Traditionally mattresses were made with an inner-spring support system, but latex and foam are increasingly taking over. You can also get ‘hybrid’ mattresses that combine a spring support system with a foam comfort layer.

Latex and memory foam mattresses have enough ‘give’ to support the natural curvature of your spine, which takes the pressure off your load-bearing joints without lacking in support. 

Are orthopaedic mattresses good for back pain? 

Orthopaedic mattresses are simply ‘extra firm’ mattresses. The word ‘orthopaedic’ implies they are doctor-recommended, but this is a myth.

This came about many years ago when it was common for doctors to recommend an extra firm mattress to patients with a bad back.

Thankfully, the study of the spine has moved on considerably since then, and physicians are more likely to recommend finding a mattress suitable for your body weight and sleeping position. 

As it doesn’t adapt to your spine’s natural curve, an extra-firm mattress can worsen your back pain and put extra pressure on your shoulders and hips (especially for side sleepers). 

Read more on the best position to sleep in for back and neck pain in this blog post. 

How much should you spend on a mattress?

If you’ve been struggling with a bad back and are desperate for a good night’s sleep, you may be tempted to rush ahead and buy the first thing you can find. Before you rush in, do your homework.

Bargain basement mattresses are unlikely to provide enough support to promote a good sleeping posture, but that doesn’t mean you have to spend a fortune.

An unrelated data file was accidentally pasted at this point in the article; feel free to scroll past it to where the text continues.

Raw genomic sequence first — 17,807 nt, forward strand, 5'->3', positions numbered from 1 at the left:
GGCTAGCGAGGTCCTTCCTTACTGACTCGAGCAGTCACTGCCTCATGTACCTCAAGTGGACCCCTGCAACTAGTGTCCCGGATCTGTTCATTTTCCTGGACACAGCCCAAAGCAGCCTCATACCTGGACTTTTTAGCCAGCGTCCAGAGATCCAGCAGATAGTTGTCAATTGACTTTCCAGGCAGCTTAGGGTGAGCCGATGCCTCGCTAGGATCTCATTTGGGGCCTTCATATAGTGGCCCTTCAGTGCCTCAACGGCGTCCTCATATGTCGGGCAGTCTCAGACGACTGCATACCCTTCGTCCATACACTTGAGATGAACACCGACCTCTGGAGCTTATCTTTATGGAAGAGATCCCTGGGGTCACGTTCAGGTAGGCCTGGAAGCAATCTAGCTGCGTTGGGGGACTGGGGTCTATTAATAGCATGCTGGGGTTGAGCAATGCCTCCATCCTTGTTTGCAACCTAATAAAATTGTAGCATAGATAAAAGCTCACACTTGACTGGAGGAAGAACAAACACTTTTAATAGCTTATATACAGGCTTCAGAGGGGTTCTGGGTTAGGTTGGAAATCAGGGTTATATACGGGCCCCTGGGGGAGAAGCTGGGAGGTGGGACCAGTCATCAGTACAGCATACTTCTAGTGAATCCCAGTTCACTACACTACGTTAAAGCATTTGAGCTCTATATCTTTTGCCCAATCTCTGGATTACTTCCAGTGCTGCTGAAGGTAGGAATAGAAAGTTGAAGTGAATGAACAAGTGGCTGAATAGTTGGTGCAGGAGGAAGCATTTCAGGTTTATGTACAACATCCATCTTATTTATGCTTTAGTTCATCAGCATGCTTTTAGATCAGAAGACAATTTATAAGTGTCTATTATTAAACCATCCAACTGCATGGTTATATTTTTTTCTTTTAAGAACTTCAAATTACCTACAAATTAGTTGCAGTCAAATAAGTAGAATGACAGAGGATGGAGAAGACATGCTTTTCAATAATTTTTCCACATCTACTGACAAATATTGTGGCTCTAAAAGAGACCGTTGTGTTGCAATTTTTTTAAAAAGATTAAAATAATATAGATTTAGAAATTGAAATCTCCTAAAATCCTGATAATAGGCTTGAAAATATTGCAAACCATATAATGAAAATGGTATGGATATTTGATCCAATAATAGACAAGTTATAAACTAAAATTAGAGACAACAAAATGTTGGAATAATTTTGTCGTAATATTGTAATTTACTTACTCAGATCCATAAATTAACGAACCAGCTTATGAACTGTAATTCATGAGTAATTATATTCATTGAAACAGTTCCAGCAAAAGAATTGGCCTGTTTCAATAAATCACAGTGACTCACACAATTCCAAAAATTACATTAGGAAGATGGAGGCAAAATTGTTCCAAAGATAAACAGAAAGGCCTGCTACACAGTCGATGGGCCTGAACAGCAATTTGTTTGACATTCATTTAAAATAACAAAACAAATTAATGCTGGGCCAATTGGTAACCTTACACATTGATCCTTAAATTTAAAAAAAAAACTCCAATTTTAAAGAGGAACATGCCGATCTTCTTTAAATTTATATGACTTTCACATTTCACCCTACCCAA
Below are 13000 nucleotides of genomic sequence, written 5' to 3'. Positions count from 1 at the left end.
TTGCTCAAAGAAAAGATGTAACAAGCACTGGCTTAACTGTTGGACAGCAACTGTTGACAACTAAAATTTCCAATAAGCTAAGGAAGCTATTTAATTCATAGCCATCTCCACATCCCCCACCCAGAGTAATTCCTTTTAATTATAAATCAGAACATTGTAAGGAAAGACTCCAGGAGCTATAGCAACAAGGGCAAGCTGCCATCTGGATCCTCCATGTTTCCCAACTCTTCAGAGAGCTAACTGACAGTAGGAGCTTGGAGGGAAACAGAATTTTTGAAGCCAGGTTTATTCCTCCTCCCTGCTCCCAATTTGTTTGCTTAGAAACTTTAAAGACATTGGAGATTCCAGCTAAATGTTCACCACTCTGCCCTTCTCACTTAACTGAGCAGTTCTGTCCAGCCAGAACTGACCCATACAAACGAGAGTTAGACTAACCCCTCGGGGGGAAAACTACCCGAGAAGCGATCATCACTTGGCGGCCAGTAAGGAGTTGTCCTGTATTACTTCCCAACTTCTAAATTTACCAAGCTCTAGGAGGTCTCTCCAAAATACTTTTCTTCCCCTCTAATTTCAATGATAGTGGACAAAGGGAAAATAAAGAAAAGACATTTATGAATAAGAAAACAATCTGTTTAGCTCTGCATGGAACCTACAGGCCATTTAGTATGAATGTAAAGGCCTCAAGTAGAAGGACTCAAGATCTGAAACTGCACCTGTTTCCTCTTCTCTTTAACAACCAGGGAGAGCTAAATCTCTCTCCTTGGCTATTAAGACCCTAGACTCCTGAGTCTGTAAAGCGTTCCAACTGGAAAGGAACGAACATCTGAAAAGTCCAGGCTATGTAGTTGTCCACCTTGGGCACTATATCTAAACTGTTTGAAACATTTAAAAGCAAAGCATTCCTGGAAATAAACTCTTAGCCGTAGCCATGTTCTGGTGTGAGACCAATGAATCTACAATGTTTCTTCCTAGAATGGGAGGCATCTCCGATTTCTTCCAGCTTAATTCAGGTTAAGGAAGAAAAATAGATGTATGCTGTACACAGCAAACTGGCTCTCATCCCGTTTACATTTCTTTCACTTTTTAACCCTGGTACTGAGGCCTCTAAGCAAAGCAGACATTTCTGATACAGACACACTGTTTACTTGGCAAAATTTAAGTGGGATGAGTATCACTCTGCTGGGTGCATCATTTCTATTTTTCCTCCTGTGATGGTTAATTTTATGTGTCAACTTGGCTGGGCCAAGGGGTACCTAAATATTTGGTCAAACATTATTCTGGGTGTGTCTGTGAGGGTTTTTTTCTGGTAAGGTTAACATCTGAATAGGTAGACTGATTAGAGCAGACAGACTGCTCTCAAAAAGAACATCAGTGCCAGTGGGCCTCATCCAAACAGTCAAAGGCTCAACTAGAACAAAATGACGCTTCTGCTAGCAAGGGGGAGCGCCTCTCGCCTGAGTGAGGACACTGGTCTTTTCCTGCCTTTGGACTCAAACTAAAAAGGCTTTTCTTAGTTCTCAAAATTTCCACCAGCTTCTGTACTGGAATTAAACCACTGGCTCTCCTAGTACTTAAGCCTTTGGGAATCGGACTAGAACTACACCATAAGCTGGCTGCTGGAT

The UK’s National Bed Federation (NBF) recommends spending as much as you can comfortably afford.

A mattress will likely set you back somewhere between £300 and £3000, and you can expect it to last between seven and ten years. 

The key to finding the right mattress is trying as many as possible! At the Furl showrooms in London, you’re welcome to spend as long as you like trying out the different beds on offer. 

FAQs on mattresses for back pain

If you need more information, you might find the answer you’re looking for in these FAQs on the best mattress type for back pain.

Can a mattress cause back pain? 

Back pain that is worse in the morning and subsides throughout the day is likely caused (or at least made worse) by your mattress.

If your mattress is too soft or worn out, the chances are it’s not providing the proper support for your spine.

Is it better to have a soft or firm mattress for back pain? 

The best type of mattress for back pain combines the right amount of support with just enough ‘give’ to adapt to the curve of your spine.

Your weight and preferred sleeping position should determine the firmness of your mattress. If your mattress is too soft, your hips are likely to sink into your mattress, pushing your lower spine out of line with the rest of your body.  

Is a pocket-sprung mattress good for back pain? 

Mattresses with an inner-spring system tend to be firmer than foam or latex mattresses. This is ideal for those heavier people who need a medium-firm mattress.

Pocket-sprung mattresses are better for your back than those with an open coil system. The springs are housed in individually stitched pockets that move independently of one another, so they’re better at adapting to the contours of your body.